Frederick Chopin, as a Man and Musician — Complete eBook

This eBook from the Gutenberg Project consists of approximately 812 pages of information about Frederick Chopin, as a Man and Musician Complete.

Soiree de M. Chopin,
dans l’un des salons de mmPleyel et Cie.,
20, Rue Rochechouart,
Le mercredi 16 fevrier 1848 a 8 heures 1/2. 
Rang....Prix 20 francs....Place reservee.

M. Comettant, in contradiction to what has been said by others about Chopin’s physical condition, states that when the latter came on the platform, he walked upright and without feebleness; his face, though pale, did not seem greatly altered; and he played as he had always played.  But M. Comettant was told that Chopin, having spent at the concert all his moral and physical energy, afterwards nearly fainted in the artists’ room.

In March Chopin and George Sand saw each other once more.  We will rest satisfied with the latter’s laconic account of the meeting already quoted:  “Je serrai sa main tremblante et glacee.  Je voulu lui parler, il s’echappa.”  Karasowski’s account of this last meeting is in the feuilleton style and a worthy pendant to that of the first meeting:—­

A month before his departure [he writes], in the last days of March, Chopin was invited by a lady to whose hospitable house he had in former times often gone.  Some moments he hesitated whether he should accept this invitation, for he had of late years less frequented the salons; at last—­as if impelled by an inner voice—­he accepted.  An hour before he entered the house of Madame H...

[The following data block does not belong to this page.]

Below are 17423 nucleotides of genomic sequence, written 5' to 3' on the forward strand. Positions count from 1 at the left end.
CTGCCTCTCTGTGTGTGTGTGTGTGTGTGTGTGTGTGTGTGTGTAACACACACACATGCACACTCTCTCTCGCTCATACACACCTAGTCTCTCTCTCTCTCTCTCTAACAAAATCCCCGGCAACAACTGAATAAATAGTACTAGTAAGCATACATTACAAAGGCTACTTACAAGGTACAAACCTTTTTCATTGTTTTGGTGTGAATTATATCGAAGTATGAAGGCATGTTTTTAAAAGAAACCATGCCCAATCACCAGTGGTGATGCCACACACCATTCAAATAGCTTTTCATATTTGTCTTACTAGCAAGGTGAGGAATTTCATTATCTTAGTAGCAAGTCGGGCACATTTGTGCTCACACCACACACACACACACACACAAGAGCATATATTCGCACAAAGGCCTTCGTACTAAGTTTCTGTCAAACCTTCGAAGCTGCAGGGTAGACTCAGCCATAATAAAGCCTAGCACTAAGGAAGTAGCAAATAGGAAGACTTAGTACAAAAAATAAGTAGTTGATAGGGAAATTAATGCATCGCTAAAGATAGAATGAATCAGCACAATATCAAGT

And then follow wonderful conversations, sighs, blushes, tears, a lady hiding behind an ivy screen, and afterwards advancing with a gliding step, and whispering with a look full of repentance:  “Frederick!” Alas, this was not the way George Sand met her dismissed lovers.  Moreover, let it be remembered she was at this time not a girl in her teens, but a woman of nearly forty-four.

The outbreak of the revolution on February 22, 1848, upset the arrangements for the second concert, which was to take place on the 10th of March, and, along with the desire to seek forgetfulness of the grievous loss he had sustained in a change of scene, decided him at last to accept the pressing and unwearied invitations of his Scotch and English friends to visit Great Britain.  On April 2 the Gazette musicale announced that Chopin would shortly betake himself to London and pass the season there.  And before many weeks had passed he set out upon his journey.  But the history of his doings in the capital and in other parts of the United Kingdom shall be related in another chapter.

CHAPTER XXX.

Difference of style in Chopin’s works.——­Their characteristics
discussed, and popular prejudices controverted.——­Polish
national music and its influence on Chopin.——­Chopin A personal
as well as national tone-poet.—­A

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Frederick Chopin, as a Man and Musician — Complete from Project Gutenberg. Public domain.
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